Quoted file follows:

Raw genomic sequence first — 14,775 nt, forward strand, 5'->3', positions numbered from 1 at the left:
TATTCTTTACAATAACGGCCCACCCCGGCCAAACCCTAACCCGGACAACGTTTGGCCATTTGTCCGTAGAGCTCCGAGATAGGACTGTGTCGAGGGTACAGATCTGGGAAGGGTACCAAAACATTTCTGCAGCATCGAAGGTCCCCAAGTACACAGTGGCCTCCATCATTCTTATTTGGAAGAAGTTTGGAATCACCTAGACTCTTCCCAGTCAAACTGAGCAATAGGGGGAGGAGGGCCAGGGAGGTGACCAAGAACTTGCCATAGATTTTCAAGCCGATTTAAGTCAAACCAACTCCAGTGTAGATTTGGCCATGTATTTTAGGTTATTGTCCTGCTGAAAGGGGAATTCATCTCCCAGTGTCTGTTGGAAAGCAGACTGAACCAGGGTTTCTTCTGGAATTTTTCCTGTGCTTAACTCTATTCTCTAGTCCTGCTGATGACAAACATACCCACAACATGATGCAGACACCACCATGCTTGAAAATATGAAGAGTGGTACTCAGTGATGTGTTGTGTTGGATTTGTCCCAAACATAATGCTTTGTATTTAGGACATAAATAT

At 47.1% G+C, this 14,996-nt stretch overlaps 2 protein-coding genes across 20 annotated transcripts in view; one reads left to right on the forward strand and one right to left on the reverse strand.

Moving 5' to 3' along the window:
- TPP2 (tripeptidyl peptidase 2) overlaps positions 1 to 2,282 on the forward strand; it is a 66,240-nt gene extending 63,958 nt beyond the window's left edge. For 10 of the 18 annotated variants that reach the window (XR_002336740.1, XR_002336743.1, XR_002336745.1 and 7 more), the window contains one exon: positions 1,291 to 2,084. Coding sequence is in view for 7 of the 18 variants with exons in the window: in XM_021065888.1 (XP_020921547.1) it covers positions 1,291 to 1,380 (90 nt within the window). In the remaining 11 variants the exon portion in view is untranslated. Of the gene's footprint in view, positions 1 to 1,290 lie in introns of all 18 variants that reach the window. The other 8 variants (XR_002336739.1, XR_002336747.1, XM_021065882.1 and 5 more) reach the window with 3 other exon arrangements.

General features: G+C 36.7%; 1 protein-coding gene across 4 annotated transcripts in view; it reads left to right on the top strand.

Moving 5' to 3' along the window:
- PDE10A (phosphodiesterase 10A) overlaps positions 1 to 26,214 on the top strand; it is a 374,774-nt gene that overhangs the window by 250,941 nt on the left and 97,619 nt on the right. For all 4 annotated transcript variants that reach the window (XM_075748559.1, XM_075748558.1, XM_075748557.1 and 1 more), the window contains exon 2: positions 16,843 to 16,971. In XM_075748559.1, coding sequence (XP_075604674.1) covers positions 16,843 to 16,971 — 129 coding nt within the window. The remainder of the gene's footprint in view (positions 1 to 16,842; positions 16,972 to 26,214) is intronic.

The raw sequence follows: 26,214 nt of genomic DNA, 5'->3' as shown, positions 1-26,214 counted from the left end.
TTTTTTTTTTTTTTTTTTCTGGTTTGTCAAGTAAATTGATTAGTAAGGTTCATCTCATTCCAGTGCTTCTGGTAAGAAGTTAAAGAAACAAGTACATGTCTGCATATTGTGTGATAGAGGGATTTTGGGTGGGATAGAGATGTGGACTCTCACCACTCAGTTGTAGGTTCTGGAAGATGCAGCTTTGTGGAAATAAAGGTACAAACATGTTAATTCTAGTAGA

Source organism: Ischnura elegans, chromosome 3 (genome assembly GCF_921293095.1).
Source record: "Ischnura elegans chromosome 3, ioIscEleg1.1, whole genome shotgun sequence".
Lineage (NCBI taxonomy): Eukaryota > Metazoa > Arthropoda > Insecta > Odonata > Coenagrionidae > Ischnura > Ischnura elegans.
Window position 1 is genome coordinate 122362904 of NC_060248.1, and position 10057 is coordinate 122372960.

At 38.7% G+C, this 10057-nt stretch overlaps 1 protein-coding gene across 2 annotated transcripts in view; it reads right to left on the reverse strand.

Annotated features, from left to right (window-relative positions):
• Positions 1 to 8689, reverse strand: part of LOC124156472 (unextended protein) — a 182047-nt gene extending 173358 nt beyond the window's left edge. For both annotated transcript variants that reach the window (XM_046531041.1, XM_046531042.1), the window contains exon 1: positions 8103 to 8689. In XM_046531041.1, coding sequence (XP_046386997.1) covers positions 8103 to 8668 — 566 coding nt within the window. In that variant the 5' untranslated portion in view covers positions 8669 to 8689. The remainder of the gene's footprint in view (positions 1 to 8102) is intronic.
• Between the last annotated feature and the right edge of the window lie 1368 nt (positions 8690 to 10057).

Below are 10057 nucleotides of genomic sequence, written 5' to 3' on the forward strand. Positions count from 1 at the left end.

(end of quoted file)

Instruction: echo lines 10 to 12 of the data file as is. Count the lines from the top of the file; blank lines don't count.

TTTTTTTTTTTTTTTTTTCTGGTTTGTCAAGTAAATTGATTAGTAAGGTTCATCTCATTCCAGTGCTTCTGGTAAGAAGTTAAAGAAACAAGTACATGTCTGCATATTGTGTGATAGAGGGATTTTGGGTGGGATAGAGATGTGGACTCTCACCACTCAGTTGTAGGTTCTGGAAGATGCAGCTTTGTGGAAATAAAGGTACAAACATGTTAATTCTAGTAGA

Source organism: Ischnura elegans, chromosome 3 (genome assembly GCF_921293095.1).
Source record: "Ischnura elegans chromosome 3, ioIscEleg1.1, whole genome shotgun sequence".